The Trump administration Tuesday threatened to withhold foreign aid to three Central American countries if they do not take action to prevent migrants from crossing their borders, in an apparent response to a new caravan of about 2,000 Hondurans that is making its way north in the hopes of reaching the United States.
“We have today informed the countries of Honduras, Guatemala and El Salvador that if they allow their citizens, or others, to journey through their borders and up to the United States, with the intention of entering our country illegally, all payments made to them will STOP (END)!” Trump tweeted late Tuesday.
On Friday a group of Hondurans left San Pedro Sula, Honduras — one of the most dangerous cities in Latin America — with the goal of reaching the US on foot or in vehicles. Their numbers had grown to at least 2,000 people Tuesday, according to some estimates.
In a pair of tweets, Vice President Mike Pence said that he had spoken to the presidents of Honduras and Guatemala Tuesday and informed them of the US government's intention to cut aid if they don’t take action to stop the caravan.
Trump had also tweeted earlier Tuesday that his administration had warned Honduran President Juan Orlando Hernández that the US would cut off aid to the country “if the large Caravan of people heading to the U.S. is not stopped and brought back to Honduras.”
It is unclear how the Central American countries Trump named are expected to stop the growing caravan. It is also unclear how many members of the “March of the Migrants” intend to seek asylum in the US, which is not illegal.
The United States planned to give Honduras $66 million in foreign assistance in fiscal year 2019, according to a government website. Guatemala and El Salvador were expecting $69 million and $43 million, respectively.
Faced with the Trump administration’s threats, the governments of Guatemala and Honduras have spoken out against the caravan.
Guatemala’s Institute of Migration, which enforces immigration laws in the country, said Sunday that it would stop the group, citing national security and endangering the lives of children. And on Tuesday, the Guatemalan government reportedly detained former Honduran lawmaker Bartolo Fuentes, one of the organizers of the caravan.
“Guatemala does not promote or endorse irregular migration in any forms, and therefore rejects movements organized for unlawful purposes which distort or use human rights, like migration, for their own end,” the government said in a statement.
But in the end the caravan was allowed to continue north after crossing into Guatemala Monday, following a two-hour standoff with Guatemalan authorities in a road outside the city of Esquipulas. Those traveling with the caravan spent the night Tuesday in a soccer stadium in the Guatemalan city of Chiquimula.
The group is the second caravan of migrants to head towards the US this year, following a group of at least 1,200 people that departed for the US from the Mexico–Guatemala border in March. News coverage of that caravan led Trump to tweet furiously about the group, and pressure the Mexican government to disband the migrants.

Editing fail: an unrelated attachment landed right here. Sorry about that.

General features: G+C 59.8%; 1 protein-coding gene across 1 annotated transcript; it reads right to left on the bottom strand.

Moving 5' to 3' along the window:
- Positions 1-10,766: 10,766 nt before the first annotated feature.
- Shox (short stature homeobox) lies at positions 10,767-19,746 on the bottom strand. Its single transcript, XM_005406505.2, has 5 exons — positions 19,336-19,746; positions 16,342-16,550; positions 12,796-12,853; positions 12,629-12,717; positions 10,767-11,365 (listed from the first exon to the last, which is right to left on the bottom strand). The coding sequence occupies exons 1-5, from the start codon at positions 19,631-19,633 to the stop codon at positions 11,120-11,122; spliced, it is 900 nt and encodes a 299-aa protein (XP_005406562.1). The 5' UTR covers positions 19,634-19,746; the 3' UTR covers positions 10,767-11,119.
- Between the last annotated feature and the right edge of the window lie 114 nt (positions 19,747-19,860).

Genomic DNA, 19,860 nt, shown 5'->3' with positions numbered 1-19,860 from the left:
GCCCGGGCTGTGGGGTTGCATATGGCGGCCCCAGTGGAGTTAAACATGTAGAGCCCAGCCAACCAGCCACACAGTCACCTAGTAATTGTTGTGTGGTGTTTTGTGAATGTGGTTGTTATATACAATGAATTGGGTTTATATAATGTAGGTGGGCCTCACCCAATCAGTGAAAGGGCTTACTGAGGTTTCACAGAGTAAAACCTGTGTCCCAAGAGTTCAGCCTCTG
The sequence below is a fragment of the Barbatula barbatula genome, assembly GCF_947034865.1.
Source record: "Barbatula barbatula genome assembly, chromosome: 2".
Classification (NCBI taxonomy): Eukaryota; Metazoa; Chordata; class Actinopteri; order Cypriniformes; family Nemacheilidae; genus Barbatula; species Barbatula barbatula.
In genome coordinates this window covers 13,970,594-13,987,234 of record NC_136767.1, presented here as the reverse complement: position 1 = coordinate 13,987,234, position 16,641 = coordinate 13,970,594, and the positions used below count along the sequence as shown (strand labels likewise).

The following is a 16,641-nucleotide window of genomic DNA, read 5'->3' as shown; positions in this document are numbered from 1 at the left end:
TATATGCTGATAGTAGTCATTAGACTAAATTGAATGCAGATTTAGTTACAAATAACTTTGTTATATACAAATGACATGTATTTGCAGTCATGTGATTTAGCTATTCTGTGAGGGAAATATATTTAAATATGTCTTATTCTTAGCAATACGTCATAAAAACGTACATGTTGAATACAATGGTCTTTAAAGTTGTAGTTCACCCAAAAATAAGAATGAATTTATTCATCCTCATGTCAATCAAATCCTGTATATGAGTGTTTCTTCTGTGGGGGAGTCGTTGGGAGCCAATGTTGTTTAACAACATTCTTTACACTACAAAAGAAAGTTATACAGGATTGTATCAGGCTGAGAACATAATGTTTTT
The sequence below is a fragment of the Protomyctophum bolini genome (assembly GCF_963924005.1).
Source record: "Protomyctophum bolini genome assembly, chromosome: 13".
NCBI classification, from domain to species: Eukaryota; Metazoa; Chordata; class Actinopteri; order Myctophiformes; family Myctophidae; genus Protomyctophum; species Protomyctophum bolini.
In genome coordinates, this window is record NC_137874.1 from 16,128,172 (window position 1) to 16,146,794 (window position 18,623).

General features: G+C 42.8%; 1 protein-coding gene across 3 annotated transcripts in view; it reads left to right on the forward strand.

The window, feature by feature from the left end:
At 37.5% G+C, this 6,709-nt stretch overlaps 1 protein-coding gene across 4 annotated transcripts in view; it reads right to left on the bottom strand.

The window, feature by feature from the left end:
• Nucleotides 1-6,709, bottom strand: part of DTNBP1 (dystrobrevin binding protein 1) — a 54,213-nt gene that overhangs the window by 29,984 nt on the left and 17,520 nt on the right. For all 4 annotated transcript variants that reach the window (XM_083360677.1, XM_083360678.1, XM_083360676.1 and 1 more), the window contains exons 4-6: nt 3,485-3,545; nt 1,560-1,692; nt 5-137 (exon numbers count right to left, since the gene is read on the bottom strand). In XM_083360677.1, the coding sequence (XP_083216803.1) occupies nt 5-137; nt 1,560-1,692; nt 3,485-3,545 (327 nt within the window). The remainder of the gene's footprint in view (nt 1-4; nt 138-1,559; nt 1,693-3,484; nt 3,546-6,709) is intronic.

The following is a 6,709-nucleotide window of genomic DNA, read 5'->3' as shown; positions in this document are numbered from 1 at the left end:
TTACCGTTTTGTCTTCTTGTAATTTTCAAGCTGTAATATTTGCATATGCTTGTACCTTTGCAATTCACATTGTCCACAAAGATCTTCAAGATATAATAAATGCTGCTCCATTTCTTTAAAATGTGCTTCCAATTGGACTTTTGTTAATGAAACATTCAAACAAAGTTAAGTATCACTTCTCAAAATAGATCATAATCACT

But Trump did not follow through on a similar threat to cut foreign aid to Honduras in response to that caravan.
Caravans have been taking place in Latin America annually since at least 2008. They were initially started to highlight the plight of migrants who have to take dangerous routes through Mexico in order to reach the US, exposing themselves to extortion, kidnappings, and rape.
In recent years, the caravans have been used to help move people through Mexico out in the open, hoping their numbers will protect them from criminals and also stop immigration authorities from detaining them.
Most of those caravans had taken place with little attention from the international community, until Trump took note this spring, when NGO Pueblo Sin Fronteras departed from the Mexican city of Tapachula on March 25. The caravan was able to make it to the US border, though its numbers diminished considerably amid Trump’s threats. After a brief standoff with border authorities, a couple hundred asylum-seekers were eventually able to ask for refuge in the US.
In the wake of that caravan, the US implemented several new immigration policies aimed at curtailing migration across the southern border. Specifically, the Trump administration implemented its “zero tolerance” policy that resulted in the systemic separation of immigrant parents and children, and imposed new restrictions on asylum claims that have made it harder for asylum-seekers to win their cases.
In a statement, Pueblo Sin Fronteras said it was concerned by the response of the region’s governments to the caravan, describing it as a humanitarian crisis that it blamed on decades of US intervention in Central America.
“We demand respect for the international right to migrate and to seek asylum and refuge under domestic and international laws,” the organization said in a statement. “We insist that the governments of the region not use repression, violence or force against the people who are fleeing as part of this mass exodus.”